Thursday, 3 May 2012

The Great Ealing Film Challenge 67: Cheer Boys Cheer (1939)

Ealing’s eighth film after Michael Balcon’s arrival at the studio is one of those that is permanently stuck in the debate over what makes a film ‘Ealing-esque’ or, indeed, what makes a comedy an Ealing comedy? Cheer Boys Cheer is a comedy, produced at Ealing, which concerns a struggle between Greenleaf (a small, traditional local brewery with community values) and Ironside (a huge, mechanised national brewery with eyes only on the profit margin). Barr sees the film as somehow prophetic, with Ealing as Greenleaf, standing up against the Ironsides of the film industry. While the argument remains valid, I can’t help wondering how many other films of the time period also set up similar small vs. big, community vs. industry comparisons, or if the film is as important in Ealing’s development as Barr suggests.

Well-paced and still funny in places, the film hammers home the oppositions suggested above with little subtlety: the metallic machines of Ironside gleam, as workers in white scientist coats stride between them; while the wooden crates and vats at Greenleaf are tended by a group of loyal misfits. The Ironside family favour impersonal board rooms and the accumulation of wealth; while the Greenleafs and their workers gather in a communal dining room and Greenleaf senior has a collection of antique Toby jugs. The central plot concerns Edward Ironside (Edmund Gwenn) and his son John (Peter Coke) attempting to take over the family business run by Tom Greenleaf (C.V. France) and daughter Margaret (Nora Pilbeam), a take-over complicated when John, working at Greenleaf under an assumed identity, falls in love with Margaret.

The reason the film likely struggles to claim classic Ealing comedy status is the insistence on broad and forced slapstick routines, notably based around Greenleaf staff Albert Baldwin (Graham Moffat) and Geordie (Moore Marriott), actors loaned out from Gainsborough and delivering music hall-style pratfalls, fights and bickering (filling a car full of grain, fighting in a pub; slapping and arguing with each other). As for the central romance, the film’s bitter rivals turned sweethearts plot includes some... dubious sequences: most notably, when John (despite having only met her minutes before), bends firebrand Margaret over a car door and starts spanking her.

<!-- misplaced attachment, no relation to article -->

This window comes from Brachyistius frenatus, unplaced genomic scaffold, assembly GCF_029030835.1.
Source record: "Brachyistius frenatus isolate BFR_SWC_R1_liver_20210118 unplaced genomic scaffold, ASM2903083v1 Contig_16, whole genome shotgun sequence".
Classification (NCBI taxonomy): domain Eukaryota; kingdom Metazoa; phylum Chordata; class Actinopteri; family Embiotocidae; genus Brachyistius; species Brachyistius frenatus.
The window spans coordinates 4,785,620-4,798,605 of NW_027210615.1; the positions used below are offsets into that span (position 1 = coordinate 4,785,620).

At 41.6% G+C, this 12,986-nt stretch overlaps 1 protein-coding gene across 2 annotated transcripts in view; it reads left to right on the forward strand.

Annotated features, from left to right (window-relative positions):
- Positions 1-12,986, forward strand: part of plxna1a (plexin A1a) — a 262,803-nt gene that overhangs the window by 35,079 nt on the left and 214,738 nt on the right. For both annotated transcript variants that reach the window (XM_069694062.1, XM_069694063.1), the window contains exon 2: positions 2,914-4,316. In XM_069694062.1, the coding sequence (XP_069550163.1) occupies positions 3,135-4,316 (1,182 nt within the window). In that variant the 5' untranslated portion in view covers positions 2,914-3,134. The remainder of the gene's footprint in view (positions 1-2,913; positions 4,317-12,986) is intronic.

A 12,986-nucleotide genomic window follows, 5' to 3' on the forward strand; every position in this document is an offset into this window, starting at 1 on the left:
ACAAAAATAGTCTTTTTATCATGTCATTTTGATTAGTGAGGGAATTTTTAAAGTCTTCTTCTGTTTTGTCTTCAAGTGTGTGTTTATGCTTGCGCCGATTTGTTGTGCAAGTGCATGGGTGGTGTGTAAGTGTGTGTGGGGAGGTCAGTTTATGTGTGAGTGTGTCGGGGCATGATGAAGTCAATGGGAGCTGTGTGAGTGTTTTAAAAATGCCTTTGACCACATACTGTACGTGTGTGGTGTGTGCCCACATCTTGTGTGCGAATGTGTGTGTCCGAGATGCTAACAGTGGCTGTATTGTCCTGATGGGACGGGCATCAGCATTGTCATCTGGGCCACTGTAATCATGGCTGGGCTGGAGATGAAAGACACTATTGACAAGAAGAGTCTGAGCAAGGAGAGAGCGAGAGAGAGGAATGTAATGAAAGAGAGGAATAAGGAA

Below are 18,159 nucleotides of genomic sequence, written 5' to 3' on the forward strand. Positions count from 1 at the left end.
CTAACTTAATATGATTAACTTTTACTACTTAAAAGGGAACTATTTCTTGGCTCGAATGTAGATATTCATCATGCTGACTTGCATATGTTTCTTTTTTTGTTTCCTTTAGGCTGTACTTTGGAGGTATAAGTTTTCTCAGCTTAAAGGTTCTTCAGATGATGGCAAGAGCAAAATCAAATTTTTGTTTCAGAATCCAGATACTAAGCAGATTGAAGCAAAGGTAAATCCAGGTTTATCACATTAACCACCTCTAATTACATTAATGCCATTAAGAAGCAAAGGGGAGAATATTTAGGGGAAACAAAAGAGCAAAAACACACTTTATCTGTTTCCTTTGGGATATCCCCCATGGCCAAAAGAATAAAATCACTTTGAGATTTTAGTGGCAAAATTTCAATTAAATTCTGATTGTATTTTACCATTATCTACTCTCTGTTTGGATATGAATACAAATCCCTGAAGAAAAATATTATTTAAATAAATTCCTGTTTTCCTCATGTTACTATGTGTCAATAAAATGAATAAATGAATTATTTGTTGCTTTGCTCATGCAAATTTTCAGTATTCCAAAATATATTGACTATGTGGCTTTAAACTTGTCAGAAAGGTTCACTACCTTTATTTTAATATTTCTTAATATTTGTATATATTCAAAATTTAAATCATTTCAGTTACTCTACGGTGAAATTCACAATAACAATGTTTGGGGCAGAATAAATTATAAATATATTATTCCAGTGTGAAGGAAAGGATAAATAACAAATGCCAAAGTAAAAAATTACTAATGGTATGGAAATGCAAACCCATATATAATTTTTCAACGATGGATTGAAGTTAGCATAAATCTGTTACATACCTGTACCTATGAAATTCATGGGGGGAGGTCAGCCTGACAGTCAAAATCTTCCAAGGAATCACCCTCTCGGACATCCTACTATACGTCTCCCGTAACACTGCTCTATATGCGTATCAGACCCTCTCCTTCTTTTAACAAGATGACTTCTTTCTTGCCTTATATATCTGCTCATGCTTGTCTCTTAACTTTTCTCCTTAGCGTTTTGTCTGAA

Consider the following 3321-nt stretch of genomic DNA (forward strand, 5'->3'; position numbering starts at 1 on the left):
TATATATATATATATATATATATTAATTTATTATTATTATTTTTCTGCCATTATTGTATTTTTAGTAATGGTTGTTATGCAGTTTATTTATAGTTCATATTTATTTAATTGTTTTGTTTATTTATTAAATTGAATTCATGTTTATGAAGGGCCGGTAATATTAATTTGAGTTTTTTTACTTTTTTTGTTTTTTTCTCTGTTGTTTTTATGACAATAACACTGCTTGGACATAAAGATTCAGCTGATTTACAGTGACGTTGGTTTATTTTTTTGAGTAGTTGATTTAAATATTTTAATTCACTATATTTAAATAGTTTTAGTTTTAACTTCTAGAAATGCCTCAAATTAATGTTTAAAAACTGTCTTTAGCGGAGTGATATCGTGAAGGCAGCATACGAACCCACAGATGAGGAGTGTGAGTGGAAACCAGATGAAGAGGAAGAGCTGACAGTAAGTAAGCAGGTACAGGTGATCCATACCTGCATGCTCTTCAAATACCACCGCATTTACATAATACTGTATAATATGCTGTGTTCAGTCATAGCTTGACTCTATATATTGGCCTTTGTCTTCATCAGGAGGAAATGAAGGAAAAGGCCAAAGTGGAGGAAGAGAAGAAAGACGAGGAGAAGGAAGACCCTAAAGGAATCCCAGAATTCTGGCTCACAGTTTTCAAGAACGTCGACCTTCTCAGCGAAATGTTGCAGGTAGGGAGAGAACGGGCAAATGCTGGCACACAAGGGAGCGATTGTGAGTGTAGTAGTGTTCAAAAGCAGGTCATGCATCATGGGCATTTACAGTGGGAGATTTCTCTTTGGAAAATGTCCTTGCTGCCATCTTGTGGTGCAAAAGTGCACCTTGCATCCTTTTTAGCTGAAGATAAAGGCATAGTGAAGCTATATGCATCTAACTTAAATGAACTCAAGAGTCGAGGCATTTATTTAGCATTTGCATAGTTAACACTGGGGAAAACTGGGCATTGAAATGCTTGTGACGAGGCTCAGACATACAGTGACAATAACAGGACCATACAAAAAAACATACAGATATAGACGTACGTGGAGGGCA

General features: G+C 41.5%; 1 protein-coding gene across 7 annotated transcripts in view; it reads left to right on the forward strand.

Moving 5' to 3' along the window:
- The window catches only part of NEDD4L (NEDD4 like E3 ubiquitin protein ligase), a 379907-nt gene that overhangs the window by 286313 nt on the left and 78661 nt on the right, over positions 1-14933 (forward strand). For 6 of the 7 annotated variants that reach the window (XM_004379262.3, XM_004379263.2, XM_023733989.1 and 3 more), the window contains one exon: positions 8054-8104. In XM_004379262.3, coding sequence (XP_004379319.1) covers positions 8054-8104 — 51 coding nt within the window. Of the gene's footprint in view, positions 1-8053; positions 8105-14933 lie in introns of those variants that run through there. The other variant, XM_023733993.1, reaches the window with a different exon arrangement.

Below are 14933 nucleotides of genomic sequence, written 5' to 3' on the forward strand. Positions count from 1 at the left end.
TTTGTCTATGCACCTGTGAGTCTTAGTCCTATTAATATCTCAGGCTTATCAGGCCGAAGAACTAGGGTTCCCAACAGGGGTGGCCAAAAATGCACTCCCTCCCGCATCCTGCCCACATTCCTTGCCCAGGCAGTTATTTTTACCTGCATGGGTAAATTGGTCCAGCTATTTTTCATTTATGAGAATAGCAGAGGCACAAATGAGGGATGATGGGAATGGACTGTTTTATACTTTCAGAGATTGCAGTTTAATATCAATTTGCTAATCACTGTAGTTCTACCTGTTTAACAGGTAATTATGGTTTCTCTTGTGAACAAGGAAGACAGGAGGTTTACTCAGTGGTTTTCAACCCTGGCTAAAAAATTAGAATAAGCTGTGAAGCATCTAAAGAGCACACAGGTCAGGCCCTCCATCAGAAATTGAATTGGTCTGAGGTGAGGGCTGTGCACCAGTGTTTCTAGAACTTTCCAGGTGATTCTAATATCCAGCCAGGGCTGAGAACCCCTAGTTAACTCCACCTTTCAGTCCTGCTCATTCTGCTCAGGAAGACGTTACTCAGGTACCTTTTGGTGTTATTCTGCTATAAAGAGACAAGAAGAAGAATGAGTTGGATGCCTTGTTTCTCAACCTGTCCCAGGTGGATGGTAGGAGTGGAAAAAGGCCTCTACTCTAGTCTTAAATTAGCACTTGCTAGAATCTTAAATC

Margaret remains the only significant woman in the film (there is a brief appearance by Jean Webster Brough as the barmaid at the Cross Keys pub), and Pilbeam plays her as a strong, opinionated and intelligent woman who is more than an equal partner at Greenleaf, making many of the business decisions when her father cannot, and the object of affection of both John and Greenleaf brewer Mat Boyle (Jimmy O’Dea). Yet it is hard to shake the suspicion that the film is, in part, an attempt to tame her character: early on, she is wild and impetuous, drives like a woman possessed, voices her opinions strongly and confidently... but then becomes calmer as she and John grow closer, and then dejected and forlorn when they split up. Given the heterosexual pairing the film is inexorably heading towards – Margaret accepting John back seals the business ‘marriage’ – it remains unclear whether she will remain an equal in the joint Greenleaf-Ironside venture.

The film also fails to sell the change that comes over John, at least in part because of a solid but uninspired performance by Coke (who is acted off the screen by Pilbeam at every turn) but mainly a script that needs the character to change for plot contrivance. John has to shift from a hard-nosed sexist businessman who’ll do anything to get his way, to a sly undercover operative at Greenleaf, to a Greenleaf supporter willing to spend his own money to pay for a huge advertising budget, a cunning saboteur of his own father’s business, and then an accepted husband and owner of both breweries. The tacit assumption is that romance and homespun community values make the change, but the film doesn’t show us this, it simply tells us it happened.

Visually, the film is competent if not amazing: director Walter Ford and director of photography Ronald Neame do try some interesting tricks – an opening credit sequence where the titles are printed on the side of beer crates that roll into camera along a conveyor belt; matte or process shots that increase the scale of Ironsides brewery; sped-up images of fast car rides; an impressive montage sequence of Ironside vans, beer and newspaper headlines near the end of the film; and strong use of sound effects in key sequences, notably John, Matt and the others breaking in to Ironside’s brewery to spike their beer and dropping a tool down a metal canister – the loud bouncing, echoing and clanging goes on far beyond what is realistic, but it adds to the film’s playfulness and slightly unreal atmosphere.

Always solid, Cheer Boys Cheer may not be a full-fledged ‘Ealing comedy’ but it remains an enjoyable precursor of later Ealing themes and narrative interests.

[UPDATED April 2014: Cheer Boys Cheer is now available as part of The Ealing Studios Rarities Collection, Volume 9, from Network]

Next time, another of Ealing's Scottish comedies, in The Maggie (1953)

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